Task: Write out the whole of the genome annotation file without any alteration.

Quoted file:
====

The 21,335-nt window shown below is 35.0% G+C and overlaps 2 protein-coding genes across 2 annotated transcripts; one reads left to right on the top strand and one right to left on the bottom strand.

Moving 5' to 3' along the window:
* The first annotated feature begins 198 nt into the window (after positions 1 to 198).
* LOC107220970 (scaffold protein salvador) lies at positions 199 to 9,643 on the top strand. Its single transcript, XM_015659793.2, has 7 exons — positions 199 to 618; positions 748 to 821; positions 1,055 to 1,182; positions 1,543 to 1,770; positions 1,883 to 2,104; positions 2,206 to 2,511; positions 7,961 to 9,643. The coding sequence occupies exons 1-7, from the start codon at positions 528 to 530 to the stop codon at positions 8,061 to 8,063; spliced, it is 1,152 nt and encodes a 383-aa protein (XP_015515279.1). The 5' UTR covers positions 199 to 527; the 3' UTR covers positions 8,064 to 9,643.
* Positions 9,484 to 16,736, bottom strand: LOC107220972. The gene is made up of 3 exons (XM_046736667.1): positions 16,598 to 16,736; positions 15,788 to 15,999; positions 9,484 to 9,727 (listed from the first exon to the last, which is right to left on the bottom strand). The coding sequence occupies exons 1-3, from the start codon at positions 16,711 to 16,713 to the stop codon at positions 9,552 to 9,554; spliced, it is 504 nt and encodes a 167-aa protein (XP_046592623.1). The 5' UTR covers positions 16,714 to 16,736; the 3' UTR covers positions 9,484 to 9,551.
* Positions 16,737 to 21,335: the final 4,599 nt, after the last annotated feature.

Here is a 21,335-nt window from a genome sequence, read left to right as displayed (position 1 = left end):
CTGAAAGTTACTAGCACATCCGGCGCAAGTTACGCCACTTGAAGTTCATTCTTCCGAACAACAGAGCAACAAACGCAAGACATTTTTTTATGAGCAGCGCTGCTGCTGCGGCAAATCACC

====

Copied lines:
The 21,335-nt window shown below is 35.0% G+C and overlaps 2 protein-coding genes across 2 annotated transcripts; one reads left to right on the top strand and one right to left on the bottom strand.

Moving 5' to 3' along the window:
* The first annotated feature begins 198 nt into the window (after positions 1 to 198).
* LOC107220970 (scaffold protein salvador) lies at positions 199 to 9,643 on the top strand. Its single transcript, XM_015659793.2, has 7 exons — positions 199 to 618; positions 748 to 821; positions 1,055 to 1,182; positions 1,543 to 1,770; positions 1,883 to 2,104; positions 2,206 to 2,511; positions 7,961 to 9,643. The coding sequence occupies exons 1-7, from the start codon at positions 528 to 530 to the stop codon at positions 8,061 to 8,063; spliced, it is 1,152 nt and encodes a 383-aa protein (XP_015515279.1). The 5' UTR covers positions 199 to 527; the 3' UTR covers positions 8,064 to 9,643.
* Positions 9,484 to 16,736, bottom strand: LOC107220972. The gene is made up of 3 exons (XM_046736667.1): positions 16,598 to 16,736; positions 15,788 to 15,999; positions 9,484 to 9,727 (listed from the first exon to the last, which is right to left on the bottom strand). The coding sequence occupies exons 1-3, from the start codon at positions 16,711 to 16,713 to the stop codon at positions 9,552 to 9,554; spliced, it is 504 nt and encodes a 167-aa protein (XP_046592623.1). The 5' UTR covers positions 16,714 to 16,736; the 3' UTR covers positions 9,484 to 9,551.
* Positions 16,737 to 21,335: the final 4,599 nt, after the last annotated feature.

Here is a 21,335-nt window from a genome sequence, read left to right as displayed (position 1 = left end):
CTGAAAGTTACTAGCACATCCGGCGCAAGTTACGCCACTTGAAGTTCATTCTTCCGAACAACAGAGCAACAAACGCAAGACATTTTTTTATGAGCAGCGCTGCTGCTGCGGCAAATCACC